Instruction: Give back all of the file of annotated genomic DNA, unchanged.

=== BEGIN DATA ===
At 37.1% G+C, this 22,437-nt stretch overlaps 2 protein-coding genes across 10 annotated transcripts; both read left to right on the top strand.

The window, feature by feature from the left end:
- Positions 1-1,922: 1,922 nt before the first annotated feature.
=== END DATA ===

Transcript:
At 37.1% G+C, this 22,437-nt stretch overlaps 2 protein-coding genes across 10 annotated transcripts; both read left to right on the top strand.

The window, feature by feature from the left end:
- Positions 1-1,922: 1,922 nt before the first annotated feature.